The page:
Intrapersonal Skills | Foundation 6 – Lesson 3

Go back to Job Search Prep Syllabus.

One of the most important personality factors  future employers are going to want to see is a sense of personal responsibility. That is, will you take ownership for overall success, even if it means going beyond your formal role?

Today’s managers are accustomed to hearing people say things like, “I can’t make it in this morning… I’m really tired.” Managers don’t like that; teams have zero chance of functioning when team members don’t show up!

I’ve received more than one call from a manager asking me how to deal with people who demonstrate low personal responsibility, and my answer, as often as not, is: “Fire ’em.” Generally not for a first offense, but by the third strike, we’ve got a pattern of lazy and that’s not a pattern that a goal-oriented organization can tolerate.

“But, Jason,” you say, “Haven’t you ever been overtired?”

Yes, as a matter of fact, I have. I’ve been late, too. I’m notorious for running late. But I don’t think I’ve ever had the gall to assume that running late was OK. I’ve paid dearly for being late. It’s nobody else’s responsibility to suffer the inconvenience of my inability to manage time. If I’m late, I owe you something.

And by the way, if you’re counting on me, I’m not late.

Can you imagine a star athlete telling his coach, “Yeah, I just don’t feel like going back into the game right now… leave in the second stringer, I’m kinda busy over here.”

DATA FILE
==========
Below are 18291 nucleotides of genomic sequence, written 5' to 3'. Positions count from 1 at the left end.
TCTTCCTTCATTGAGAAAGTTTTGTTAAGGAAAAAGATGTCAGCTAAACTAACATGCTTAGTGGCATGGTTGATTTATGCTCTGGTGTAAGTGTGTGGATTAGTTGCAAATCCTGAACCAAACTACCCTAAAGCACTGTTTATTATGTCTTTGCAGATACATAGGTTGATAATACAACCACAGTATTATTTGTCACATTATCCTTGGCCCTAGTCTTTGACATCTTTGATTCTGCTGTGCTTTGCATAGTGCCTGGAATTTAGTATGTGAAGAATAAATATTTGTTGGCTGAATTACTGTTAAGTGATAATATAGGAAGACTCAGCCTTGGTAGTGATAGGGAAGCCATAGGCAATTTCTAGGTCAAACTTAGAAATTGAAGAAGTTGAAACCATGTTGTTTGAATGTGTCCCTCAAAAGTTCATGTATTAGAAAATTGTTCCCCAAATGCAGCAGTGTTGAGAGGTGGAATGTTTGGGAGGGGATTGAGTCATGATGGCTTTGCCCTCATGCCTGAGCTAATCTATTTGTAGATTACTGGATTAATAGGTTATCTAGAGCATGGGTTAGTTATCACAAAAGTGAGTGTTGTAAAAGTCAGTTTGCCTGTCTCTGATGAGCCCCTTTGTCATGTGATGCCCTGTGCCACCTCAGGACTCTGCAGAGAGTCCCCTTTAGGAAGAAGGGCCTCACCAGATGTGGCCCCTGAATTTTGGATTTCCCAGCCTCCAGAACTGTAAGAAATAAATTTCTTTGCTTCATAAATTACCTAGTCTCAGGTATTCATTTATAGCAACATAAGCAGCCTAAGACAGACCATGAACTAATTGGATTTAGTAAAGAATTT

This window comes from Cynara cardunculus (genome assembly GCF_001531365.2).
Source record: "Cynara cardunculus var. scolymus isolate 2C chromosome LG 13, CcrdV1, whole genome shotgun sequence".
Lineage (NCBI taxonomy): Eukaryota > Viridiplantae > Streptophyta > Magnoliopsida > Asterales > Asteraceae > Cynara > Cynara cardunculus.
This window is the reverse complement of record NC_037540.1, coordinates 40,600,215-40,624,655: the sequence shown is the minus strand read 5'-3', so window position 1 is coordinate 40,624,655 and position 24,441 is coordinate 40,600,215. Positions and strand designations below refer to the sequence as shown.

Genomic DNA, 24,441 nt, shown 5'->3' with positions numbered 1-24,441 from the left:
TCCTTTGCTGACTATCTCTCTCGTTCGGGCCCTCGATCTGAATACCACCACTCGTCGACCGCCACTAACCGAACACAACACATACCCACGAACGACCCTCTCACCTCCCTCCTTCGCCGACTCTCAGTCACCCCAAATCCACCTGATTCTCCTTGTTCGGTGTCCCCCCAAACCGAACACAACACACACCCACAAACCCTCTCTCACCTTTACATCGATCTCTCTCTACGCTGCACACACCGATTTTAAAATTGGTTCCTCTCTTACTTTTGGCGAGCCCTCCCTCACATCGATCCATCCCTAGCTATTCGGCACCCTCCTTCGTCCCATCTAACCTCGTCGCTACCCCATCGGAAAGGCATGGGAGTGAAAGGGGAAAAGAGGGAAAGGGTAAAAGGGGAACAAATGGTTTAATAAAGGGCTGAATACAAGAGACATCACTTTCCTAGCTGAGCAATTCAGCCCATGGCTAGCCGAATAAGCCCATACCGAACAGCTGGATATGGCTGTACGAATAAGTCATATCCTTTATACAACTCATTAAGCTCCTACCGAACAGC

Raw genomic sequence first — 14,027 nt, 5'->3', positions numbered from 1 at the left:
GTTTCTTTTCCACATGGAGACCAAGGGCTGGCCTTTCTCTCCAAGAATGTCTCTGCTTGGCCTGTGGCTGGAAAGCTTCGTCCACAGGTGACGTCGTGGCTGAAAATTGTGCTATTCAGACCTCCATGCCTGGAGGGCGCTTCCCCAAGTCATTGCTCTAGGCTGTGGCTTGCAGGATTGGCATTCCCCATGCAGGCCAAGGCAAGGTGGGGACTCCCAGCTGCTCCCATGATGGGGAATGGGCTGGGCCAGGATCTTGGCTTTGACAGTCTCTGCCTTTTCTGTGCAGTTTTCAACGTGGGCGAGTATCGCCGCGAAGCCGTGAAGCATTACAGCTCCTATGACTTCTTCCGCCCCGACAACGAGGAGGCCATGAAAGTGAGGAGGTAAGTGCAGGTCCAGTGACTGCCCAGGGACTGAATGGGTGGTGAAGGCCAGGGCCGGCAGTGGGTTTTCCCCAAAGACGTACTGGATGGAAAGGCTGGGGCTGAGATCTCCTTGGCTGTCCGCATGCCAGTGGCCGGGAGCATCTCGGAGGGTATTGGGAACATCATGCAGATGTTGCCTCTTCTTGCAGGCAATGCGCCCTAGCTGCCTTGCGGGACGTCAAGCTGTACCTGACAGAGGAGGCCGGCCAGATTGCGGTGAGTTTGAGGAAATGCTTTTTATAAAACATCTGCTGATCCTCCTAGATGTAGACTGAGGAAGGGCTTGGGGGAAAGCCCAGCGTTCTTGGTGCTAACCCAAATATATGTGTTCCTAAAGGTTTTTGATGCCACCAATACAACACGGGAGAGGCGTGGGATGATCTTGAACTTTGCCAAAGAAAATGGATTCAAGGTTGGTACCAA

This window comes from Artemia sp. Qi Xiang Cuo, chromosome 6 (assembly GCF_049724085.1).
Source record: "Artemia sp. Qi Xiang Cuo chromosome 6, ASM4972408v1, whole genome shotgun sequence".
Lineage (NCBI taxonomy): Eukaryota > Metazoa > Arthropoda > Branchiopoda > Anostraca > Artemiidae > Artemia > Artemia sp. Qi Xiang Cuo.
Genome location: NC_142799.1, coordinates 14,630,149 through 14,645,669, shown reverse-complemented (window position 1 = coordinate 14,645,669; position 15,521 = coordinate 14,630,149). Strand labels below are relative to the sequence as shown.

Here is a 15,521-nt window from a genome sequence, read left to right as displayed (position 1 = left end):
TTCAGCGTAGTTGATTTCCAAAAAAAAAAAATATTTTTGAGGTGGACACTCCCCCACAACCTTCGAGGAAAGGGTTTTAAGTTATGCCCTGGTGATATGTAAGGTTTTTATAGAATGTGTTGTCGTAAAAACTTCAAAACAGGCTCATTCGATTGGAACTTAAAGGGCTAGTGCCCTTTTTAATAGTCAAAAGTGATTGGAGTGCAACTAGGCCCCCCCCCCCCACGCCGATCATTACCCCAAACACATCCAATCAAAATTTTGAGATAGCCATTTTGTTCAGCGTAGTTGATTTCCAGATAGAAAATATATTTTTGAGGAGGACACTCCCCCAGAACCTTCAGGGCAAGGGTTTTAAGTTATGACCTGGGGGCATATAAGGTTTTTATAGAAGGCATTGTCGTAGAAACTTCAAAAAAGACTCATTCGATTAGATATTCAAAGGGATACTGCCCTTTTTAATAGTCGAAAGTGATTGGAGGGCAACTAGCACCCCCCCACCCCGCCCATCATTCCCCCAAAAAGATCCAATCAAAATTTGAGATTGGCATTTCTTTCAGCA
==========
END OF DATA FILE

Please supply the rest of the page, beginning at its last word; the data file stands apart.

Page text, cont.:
(Of course, we actually *do* see this mentality today in professional sports—which could be why I and many others have stopped watching. Note: the 2009 NBA season actually notched up. Could it be that LeBron James isn’t just good, but also a hard worker who earns his fans respect rather than expect it?)

Rest assured, your future boss will do everything possible to avoid hiring anyone s/he thinks will become a future slacker… so if you do anything in the interview that appears lazy—such as give a half-hearted answer—you may as well escort yourself to the door. Stay engaged! You’ve got to leverage the critical thinking skills we talked about yesterday to anticipate where things are going, and then you need to take personal responsibility for getting there. Park the interview roles & responsibilities, etc. in the back of your brain and, for however long you’re in there, drive the action. No one likes a stilted conversation, so you take ownership for making the interview run smoothly… if your interviewer is a stick in the mud, then you bring enough energy and drive for the both of you! The only job at stake in this interview is yours: show the interviewer that when the pressure’s on, instead of getting grovelling desperately, you take charge and make sure the results turn out right!

Then, when you get the job, keep acting like you need to prove yourself every day.

“But Jase, if I do that, will people ride your coattails?”

You bet.

“Won’t I have to defend myself when others try to steal credit for your work?”

Absolutely… and so what?! You’ll go to bed every night exhausted (the good kind), excited for tomorrow, fulfilled (you’ll be having Quality Events), and safe in the knowledge that you’re chronically employed.